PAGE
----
Plea deal reached in Aspen sexual assault case
ASPEN – An Aspen man indicted on sexual assault charges by a grand jury last year copped a plea Friday that will send him to the Department of Corrections for five years.
As part of an agreement with the District Attorney’s Office, Jacob Frutin pleaded guilty to transfer of marijuana to a person under 15, a class-four felony; and attempted sexual assault of a victim incapable of consenting, a class-five felony. In exchange, prosecutors dropped charges of sexual assault of a victim under the age of 15 and unlawful distribution of psilocybin mushrooms.
Frutin said little during the arraignment hearing, giving short answers to Judge James Boyd when asked how he would plead.
“Guilty, your honor,” he said to the marijuana charge.
The agreement stipulates that Frutin, 23, will serve five years in state prison, which will be followed by three years of parole.
Both prosecutor Arnold Mordkin and Stephen McCrohan were poised to have Frutin sentenced during yesterday’s hearing, but Judge Boyd put that off on the grounds that Frutin still needs to undergo a sexually violent predator assessment and psycho-sexual evaluation.
Boyd said he also would need a pre-sentence investigation report on Frutin before he is sentenced. Frutin’s next court appearance is scheduled Aug. 2, during which time a probation officer will update the judge on the status of Frutin’s evaluations.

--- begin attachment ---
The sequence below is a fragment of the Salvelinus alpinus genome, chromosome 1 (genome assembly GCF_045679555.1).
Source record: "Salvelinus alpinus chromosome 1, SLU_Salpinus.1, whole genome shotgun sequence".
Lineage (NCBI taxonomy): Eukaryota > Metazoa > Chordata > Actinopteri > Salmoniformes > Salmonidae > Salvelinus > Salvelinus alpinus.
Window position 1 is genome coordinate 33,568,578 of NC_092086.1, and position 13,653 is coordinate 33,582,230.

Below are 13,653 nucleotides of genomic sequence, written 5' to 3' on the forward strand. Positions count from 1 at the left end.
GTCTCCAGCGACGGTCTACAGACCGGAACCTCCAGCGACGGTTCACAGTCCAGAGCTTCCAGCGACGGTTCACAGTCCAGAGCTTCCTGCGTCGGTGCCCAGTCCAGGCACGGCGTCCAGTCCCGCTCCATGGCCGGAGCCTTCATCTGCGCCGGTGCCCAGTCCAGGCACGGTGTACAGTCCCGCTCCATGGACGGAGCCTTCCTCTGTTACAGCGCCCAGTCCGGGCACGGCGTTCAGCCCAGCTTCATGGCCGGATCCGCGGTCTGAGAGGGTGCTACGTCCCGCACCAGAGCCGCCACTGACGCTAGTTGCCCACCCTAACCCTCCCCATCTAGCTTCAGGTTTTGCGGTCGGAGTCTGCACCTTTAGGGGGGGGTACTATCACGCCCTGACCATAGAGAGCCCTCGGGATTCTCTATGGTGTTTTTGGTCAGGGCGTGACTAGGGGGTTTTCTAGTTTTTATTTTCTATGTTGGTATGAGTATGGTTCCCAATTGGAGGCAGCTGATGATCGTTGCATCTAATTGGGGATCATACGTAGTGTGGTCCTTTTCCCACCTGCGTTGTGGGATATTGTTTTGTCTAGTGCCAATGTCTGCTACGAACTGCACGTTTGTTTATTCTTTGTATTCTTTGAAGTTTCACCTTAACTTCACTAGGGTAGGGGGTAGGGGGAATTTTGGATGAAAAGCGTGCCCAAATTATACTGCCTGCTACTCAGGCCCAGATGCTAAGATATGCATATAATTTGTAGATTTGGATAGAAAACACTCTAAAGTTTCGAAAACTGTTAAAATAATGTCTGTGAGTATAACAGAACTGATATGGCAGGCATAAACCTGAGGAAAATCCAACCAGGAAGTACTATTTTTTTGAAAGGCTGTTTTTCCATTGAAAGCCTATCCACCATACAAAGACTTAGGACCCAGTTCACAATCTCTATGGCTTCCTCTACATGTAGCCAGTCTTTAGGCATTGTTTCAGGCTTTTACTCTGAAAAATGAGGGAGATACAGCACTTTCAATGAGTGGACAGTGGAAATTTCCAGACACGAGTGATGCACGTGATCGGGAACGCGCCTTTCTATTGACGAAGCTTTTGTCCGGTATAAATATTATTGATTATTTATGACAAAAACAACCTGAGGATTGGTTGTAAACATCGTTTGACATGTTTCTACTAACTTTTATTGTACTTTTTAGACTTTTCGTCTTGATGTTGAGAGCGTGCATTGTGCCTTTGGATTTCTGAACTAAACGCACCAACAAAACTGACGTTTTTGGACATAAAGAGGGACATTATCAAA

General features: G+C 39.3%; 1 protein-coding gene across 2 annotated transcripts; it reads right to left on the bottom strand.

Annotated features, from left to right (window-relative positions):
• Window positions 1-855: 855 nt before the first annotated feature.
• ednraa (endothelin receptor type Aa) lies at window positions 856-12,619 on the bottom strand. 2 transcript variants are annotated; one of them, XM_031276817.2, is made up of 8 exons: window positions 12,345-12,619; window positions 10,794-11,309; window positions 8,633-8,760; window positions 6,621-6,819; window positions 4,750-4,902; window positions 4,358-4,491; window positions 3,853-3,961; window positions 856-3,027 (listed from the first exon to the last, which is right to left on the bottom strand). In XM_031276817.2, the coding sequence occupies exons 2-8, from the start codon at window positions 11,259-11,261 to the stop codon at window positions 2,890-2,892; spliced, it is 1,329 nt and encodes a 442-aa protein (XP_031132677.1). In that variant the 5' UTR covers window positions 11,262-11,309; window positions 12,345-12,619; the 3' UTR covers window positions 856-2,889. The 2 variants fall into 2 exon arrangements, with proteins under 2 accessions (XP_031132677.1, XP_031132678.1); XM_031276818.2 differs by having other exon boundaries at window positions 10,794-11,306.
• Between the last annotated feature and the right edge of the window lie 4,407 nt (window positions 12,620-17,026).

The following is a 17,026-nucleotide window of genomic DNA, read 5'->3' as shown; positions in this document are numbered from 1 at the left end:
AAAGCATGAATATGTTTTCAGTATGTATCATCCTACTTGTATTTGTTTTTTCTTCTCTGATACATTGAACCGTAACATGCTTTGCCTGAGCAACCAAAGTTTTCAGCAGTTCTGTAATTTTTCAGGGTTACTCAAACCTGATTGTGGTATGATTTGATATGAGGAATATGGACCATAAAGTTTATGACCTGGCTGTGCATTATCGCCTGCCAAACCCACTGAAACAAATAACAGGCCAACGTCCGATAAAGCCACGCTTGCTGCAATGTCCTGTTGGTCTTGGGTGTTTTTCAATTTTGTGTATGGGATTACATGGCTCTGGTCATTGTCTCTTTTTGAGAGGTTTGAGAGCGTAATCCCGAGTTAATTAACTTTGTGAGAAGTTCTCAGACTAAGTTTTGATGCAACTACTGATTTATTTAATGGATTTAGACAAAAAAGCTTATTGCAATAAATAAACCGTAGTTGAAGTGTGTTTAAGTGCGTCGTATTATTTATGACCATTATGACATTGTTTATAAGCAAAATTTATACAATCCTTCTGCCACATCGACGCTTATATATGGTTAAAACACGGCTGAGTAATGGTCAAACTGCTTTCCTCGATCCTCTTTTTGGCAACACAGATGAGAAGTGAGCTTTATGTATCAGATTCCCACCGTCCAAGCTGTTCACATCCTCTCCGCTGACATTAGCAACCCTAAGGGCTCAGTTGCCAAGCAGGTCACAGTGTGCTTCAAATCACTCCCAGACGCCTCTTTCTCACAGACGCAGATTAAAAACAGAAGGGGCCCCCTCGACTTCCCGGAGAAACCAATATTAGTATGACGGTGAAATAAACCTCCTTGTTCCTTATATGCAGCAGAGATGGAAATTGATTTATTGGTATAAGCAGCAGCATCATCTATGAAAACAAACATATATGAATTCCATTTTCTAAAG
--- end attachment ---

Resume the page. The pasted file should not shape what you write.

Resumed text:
Frutin has been in the custody of the Pitkin County jail since he was arrested March 11, 2009. The alleged incidents took place in November 2007. The victim was younger than 15 years old at the time.
“By reason of drugs administered the victim was incapable to consent to what was going on,” Mordkin told Judge Boyd, adding that Frutin “does not have an extensive record.”
While reading the details of the charges, Boyd noted that “sexual intrusion or penetration” occurred.
Mordkin said the victim and her parents are satisfied with the disposition.
Frutin was indicted by a Pitkin County grand jury in September, the same week he was scheduled to attend a preliminary hearing on the same charges. But because of the grand jury indictment, the preliminary hearing, which was to be held to determine if there was probable cause to bind Frutin over for trial, was canceled.
In November, McCrohan filed a motion challenging the indictment, arguing he had no way of knowing whether the grand jury was tainted or if members were selected prejudicially because it’s a secret proceeding.
But earlier this month, Boyd ruled there was probable cause for a grand jury to indict Frutin, setting the stage for the plea agreement.
The grand jury is apparently the same one that has convened to hear evidence regarding the November carbon monoxide poisoning deaths of a Denver family of four. The grand jury’s session is scheduled to expire at the end of this month. It has yet to render a decision in the carbon monoxide case.
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